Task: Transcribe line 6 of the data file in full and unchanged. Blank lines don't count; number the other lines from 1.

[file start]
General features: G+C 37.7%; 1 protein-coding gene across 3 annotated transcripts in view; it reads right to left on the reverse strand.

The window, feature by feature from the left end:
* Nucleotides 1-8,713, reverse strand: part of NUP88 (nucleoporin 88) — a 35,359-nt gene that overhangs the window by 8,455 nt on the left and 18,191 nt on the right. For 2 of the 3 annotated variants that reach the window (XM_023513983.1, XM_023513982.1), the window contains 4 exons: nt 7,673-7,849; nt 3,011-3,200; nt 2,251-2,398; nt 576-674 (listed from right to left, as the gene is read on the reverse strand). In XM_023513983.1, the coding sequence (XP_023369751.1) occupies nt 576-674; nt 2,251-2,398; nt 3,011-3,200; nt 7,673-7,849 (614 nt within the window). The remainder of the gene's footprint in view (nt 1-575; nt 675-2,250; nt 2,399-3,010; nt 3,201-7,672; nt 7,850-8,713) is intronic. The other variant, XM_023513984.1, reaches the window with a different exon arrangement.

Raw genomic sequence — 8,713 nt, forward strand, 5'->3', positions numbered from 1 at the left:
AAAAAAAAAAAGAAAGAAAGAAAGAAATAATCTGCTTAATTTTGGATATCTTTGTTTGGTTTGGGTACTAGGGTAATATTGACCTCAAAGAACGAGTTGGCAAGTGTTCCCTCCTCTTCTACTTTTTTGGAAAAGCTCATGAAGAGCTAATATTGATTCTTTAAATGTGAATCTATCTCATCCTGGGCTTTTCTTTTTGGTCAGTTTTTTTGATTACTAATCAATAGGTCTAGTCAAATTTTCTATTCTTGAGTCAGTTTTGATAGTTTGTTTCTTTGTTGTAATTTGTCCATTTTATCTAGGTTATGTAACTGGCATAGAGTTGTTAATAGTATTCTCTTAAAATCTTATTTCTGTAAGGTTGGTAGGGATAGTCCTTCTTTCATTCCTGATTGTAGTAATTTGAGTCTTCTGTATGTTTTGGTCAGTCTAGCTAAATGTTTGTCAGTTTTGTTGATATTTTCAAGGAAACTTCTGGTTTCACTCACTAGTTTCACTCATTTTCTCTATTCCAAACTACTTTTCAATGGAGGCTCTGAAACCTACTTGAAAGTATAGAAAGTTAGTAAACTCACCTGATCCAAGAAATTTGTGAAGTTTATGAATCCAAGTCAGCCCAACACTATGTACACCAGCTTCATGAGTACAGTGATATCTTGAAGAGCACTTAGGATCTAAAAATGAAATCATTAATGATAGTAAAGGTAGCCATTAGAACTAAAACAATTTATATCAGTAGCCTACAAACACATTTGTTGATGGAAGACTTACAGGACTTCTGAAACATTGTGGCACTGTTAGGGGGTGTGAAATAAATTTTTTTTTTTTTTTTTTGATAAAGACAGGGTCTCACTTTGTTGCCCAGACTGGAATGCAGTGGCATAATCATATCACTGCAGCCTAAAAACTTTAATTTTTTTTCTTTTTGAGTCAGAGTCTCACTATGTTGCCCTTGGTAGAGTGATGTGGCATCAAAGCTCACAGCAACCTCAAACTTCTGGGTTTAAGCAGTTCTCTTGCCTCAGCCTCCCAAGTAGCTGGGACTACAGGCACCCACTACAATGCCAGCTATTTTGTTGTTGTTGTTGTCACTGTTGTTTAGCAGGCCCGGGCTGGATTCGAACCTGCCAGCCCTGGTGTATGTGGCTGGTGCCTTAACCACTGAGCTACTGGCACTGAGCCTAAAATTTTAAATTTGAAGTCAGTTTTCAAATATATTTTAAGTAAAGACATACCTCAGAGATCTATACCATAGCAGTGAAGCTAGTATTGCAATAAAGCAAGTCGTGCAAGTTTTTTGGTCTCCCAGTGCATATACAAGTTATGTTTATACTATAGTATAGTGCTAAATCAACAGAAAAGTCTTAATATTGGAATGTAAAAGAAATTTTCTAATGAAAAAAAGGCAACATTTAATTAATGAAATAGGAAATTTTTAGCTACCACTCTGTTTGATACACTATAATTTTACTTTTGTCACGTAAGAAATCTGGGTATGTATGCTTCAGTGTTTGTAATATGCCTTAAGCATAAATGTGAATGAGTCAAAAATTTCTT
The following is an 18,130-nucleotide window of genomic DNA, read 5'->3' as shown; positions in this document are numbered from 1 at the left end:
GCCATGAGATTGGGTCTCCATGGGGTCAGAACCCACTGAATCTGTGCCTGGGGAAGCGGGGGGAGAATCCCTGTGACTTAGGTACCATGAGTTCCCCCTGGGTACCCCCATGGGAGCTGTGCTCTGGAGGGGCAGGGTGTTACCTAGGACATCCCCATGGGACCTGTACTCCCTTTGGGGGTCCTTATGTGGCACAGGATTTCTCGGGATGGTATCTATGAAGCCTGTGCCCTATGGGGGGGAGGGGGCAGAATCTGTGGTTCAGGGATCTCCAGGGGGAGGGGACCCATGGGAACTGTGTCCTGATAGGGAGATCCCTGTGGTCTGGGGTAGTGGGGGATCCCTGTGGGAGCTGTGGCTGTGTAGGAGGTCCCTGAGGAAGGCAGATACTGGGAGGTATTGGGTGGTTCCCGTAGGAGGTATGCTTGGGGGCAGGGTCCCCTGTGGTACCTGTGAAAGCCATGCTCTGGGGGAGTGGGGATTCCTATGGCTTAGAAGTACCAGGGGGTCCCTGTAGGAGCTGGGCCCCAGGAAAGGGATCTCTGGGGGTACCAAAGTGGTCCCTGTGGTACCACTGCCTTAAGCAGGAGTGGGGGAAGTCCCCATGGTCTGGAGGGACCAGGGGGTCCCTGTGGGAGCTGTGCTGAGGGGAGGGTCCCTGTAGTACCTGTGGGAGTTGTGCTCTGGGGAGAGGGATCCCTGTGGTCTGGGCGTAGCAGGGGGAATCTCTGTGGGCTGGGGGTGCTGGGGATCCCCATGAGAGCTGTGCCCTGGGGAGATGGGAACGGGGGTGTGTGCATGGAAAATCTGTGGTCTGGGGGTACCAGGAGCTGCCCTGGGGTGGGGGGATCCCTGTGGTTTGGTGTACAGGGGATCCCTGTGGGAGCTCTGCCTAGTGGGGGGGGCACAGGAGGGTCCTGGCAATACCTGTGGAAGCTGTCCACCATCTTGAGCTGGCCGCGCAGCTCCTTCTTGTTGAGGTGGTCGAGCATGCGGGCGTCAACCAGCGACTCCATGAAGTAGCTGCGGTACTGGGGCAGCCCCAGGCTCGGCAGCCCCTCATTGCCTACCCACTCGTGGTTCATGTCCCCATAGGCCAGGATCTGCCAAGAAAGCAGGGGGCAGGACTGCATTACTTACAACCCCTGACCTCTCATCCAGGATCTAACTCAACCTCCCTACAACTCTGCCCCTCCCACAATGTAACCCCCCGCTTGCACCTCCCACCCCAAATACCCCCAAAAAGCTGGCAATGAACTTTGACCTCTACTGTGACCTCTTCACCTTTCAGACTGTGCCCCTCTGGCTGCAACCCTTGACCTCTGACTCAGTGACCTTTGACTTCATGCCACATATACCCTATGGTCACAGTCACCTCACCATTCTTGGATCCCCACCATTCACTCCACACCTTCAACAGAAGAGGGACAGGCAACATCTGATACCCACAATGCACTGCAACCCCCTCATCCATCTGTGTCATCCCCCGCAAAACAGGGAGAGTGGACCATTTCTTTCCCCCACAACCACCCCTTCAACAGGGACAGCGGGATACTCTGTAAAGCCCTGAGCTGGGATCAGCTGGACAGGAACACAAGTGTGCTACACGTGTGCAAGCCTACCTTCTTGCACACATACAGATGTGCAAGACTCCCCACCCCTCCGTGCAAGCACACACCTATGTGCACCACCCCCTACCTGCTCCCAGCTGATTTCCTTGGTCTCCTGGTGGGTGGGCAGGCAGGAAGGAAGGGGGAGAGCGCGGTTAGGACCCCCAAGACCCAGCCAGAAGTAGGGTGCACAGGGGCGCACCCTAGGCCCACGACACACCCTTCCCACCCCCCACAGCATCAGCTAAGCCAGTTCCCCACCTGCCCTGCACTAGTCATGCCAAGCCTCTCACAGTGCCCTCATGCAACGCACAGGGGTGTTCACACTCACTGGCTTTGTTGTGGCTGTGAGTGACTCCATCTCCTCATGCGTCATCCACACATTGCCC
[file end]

The following is an 18,130-nucleotide window of genomic DNA, read 5'->3' as shown; positions in this document are numbered from 1 at the left end: